Exploring Mid-Upper Palaeolithic Human Lifeways

The period from 36,000 year ago towards the Last Glacial Maximum sees changes in environmental condition with a general slow shift to colder and especially more arid climate. It is at present unclear how humans responded to this climatic downturn. However, the onset of the Mid-Upper Palaeolithic (i.e., Gravettian) around 36,000 years ago represents several major changes in the archaeological record related to shifts in human behaviour. These changes include more permanent site infrastructure, an increase in raw material transfer distances, the first documented use of plants as food in the European Palaeolithic, the first ceramic technology, and, in general, an increase in mobility. While Central Europe is home to the iconic sites of Pavlov, Dolni Vestonice (both Czech Republic) and Willendorf II (Austria) that have provided a wealth of knowledge, it is hard to evaluate what causes these changes based on the fact that these sites were – to a large degree - excavated a long time ago with minimal information about site formation processes. We miss newly excavated sites where we have the opportunity to apply state-of-the-art methodologies to control site formation processes and systematically sample for small debris fractions, wet-sieve and/or float all sediments, sample for biomarkers, etc. We study a number of sites including Willendorf II, Grub-Kranawetberg I, Grub-Kranawetberg II, Ollersdorf-Heidenberg, and Mitoc-Malu Galben that have the potential to provide significant data on human lifeways in the Gravettian.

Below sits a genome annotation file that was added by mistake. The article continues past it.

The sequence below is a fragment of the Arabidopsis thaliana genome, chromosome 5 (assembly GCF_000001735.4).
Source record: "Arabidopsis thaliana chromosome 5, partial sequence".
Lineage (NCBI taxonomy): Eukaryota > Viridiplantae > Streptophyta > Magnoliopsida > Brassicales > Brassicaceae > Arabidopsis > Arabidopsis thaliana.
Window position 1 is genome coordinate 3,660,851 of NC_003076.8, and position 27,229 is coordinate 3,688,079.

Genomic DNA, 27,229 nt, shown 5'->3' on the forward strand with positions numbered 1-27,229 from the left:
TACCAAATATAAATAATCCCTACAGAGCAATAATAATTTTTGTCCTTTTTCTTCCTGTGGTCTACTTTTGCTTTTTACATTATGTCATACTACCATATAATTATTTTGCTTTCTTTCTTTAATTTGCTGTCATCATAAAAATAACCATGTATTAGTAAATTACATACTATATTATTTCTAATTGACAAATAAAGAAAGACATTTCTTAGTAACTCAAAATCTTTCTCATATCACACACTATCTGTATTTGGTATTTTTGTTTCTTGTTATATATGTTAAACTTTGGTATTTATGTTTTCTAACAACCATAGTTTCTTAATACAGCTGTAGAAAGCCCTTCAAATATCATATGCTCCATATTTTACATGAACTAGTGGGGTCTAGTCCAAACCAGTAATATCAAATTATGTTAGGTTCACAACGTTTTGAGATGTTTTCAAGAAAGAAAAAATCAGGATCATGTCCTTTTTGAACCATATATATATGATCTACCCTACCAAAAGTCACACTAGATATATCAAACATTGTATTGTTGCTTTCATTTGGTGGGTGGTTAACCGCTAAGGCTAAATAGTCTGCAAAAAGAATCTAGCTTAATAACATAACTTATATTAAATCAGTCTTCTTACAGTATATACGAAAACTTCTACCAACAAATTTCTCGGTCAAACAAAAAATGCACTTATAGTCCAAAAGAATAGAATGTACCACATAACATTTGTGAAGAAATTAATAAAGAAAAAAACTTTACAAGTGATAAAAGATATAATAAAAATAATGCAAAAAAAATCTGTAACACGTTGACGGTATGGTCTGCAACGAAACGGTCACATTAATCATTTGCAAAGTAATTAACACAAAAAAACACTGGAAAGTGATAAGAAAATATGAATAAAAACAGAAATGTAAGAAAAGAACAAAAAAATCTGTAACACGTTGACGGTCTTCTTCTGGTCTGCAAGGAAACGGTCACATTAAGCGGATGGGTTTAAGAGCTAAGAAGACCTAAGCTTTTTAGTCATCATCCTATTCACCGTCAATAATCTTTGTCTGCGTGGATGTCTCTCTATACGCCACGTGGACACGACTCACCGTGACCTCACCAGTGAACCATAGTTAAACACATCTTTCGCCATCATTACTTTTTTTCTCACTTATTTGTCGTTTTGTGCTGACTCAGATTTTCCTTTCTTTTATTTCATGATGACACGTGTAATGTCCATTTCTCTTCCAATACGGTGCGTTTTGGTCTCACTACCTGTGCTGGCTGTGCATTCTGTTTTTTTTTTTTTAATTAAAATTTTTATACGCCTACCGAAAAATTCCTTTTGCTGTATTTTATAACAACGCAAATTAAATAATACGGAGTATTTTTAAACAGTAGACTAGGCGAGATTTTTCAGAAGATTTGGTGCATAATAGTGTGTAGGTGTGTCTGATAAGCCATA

We hope that our research will contribute to a better understanding to the following questions:

  • How did human populations in Central Europe respond to the deteriorating climatic conditions?
  • Are the changes in site layout and infrastructure related to longer site occupation or higher population density?
  • Are changes in food acquisition related to environmental changes?

The Exploring Mid-Upper Palaeolithic Human Lifeways Project is co-directed with Marjolein D. Bosch (Research Group Prehistoric Identities, Department of Prehistory and WANA Archaeology, Austrian Archaeological Institute, Austrian Academy of Sciences). For collaborations on the individual sites, please refer to site webpages.